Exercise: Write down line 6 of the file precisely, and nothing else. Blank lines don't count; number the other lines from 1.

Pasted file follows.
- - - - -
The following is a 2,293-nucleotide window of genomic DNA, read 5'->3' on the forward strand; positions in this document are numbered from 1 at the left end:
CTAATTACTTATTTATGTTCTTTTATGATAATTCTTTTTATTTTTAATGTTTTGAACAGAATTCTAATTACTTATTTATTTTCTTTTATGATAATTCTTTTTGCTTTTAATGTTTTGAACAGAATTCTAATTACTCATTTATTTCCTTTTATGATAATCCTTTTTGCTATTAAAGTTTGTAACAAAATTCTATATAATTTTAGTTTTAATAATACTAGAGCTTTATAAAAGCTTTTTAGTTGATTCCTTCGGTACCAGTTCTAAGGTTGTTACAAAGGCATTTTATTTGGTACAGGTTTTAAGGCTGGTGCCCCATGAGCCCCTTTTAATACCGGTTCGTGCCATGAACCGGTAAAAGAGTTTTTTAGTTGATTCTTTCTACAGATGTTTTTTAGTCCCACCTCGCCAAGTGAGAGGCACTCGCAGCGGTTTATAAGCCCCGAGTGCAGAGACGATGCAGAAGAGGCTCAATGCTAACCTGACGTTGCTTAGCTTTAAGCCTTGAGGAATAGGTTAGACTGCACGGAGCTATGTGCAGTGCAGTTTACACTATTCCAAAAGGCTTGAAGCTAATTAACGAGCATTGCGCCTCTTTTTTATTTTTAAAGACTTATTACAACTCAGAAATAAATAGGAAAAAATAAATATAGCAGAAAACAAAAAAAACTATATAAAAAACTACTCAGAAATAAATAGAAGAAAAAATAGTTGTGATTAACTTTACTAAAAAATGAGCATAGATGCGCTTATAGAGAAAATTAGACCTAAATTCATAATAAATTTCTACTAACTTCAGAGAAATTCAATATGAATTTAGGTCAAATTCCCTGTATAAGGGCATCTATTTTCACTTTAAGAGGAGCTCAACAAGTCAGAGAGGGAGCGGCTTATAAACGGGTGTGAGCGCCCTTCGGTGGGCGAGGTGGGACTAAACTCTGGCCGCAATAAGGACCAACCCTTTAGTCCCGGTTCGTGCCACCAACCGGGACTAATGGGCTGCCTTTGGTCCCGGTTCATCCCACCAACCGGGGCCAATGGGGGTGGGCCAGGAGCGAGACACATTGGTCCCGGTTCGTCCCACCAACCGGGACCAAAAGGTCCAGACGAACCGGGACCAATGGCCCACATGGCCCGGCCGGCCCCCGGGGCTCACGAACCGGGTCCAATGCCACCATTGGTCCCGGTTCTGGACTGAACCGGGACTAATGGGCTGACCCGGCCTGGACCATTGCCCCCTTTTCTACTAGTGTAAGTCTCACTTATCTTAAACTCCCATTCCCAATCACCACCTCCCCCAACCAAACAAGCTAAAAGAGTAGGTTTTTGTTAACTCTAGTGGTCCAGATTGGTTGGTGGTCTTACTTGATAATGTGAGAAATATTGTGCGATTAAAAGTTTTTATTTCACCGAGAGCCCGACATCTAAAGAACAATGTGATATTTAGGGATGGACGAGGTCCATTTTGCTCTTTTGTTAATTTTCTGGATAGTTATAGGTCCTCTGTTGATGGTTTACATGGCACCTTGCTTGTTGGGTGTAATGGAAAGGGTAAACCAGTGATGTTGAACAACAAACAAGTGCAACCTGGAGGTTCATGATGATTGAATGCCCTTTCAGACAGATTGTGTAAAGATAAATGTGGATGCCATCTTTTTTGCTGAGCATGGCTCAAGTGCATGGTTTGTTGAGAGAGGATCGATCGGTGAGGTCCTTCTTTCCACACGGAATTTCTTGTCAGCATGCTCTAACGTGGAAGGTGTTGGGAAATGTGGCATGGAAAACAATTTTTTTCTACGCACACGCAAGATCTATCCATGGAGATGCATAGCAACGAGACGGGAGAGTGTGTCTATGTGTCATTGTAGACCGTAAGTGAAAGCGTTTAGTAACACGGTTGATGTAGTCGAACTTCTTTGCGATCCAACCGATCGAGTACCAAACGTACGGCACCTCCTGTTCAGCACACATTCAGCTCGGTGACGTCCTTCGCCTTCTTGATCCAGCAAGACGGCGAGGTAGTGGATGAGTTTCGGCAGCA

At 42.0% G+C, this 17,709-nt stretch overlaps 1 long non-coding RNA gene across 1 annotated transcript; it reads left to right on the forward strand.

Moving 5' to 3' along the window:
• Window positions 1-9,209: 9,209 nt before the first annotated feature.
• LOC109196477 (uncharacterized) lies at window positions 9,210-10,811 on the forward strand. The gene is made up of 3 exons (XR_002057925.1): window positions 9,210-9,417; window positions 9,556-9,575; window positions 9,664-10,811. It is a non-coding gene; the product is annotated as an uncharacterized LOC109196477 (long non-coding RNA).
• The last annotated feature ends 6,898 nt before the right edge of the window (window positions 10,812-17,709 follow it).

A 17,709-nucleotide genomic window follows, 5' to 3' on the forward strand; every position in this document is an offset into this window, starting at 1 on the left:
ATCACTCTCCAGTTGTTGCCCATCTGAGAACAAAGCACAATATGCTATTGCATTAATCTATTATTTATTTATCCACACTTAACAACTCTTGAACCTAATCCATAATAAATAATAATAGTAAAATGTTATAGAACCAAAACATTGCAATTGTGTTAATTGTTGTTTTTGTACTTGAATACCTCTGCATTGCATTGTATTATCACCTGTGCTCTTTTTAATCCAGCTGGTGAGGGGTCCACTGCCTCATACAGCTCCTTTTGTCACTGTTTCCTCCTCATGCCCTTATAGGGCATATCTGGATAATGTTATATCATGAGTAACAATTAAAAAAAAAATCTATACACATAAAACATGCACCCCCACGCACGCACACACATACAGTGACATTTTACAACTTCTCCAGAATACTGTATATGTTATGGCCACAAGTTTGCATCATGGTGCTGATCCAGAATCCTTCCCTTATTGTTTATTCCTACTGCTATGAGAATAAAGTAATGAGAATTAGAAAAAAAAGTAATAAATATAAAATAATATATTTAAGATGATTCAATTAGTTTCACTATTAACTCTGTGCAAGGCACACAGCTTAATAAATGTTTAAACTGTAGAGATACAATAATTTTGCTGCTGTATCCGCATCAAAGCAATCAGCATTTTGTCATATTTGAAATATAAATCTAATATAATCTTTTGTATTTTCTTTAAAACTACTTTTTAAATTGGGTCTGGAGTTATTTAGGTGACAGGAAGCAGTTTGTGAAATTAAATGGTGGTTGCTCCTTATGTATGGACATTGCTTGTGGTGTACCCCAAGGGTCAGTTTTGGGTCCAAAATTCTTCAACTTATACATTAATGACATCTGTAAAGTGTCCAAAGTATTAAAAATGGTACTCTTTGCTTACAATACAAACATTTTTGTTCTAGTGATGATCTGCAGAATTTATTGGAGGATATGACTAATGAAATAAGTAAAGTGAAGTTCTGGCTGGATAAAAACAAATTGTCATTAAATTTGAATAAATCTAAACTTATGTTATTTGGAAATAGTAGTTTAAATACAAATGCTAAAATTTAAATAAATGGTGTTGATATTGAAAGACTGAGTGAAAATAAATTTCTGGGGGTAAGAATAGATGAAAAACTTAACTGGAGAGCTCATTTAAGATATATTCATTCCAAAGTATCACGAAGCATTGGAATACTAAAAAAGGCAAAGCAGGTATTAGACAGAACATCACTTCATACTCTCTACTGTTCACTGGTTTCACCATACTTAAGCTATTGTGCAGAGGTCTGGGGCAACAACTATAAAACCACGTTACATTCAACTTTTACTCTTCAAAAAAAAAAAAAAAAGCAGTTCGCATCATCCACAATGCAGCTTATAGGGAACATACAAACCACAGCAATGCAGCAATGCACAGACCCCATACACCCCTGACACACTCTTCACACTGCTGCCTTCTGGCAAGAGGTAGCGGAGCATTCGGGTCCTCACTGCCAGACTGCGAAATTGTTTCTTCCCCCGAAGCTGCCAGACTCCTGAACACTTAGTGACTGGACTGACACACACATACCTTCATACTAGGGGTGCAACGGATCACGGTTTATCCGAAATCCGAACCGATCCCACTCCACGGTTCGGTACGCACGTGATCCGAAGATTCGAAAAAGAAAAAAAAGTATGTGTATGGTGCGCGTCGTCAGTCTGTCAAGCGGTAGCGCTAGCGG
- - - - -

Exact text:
• LOC109196477 (uncharacterized) lies at window positions 9,210-10,811 on the forward strand. The gene is made up of 3 exons (XR_002057925.1): window positions 9,210-9,417; window positions 9,556-9,575; window positions 9,664-10,811. It is a non-coding gene; the product is annotated as an uncharacterized LOC109196477 (long non-coding RNA).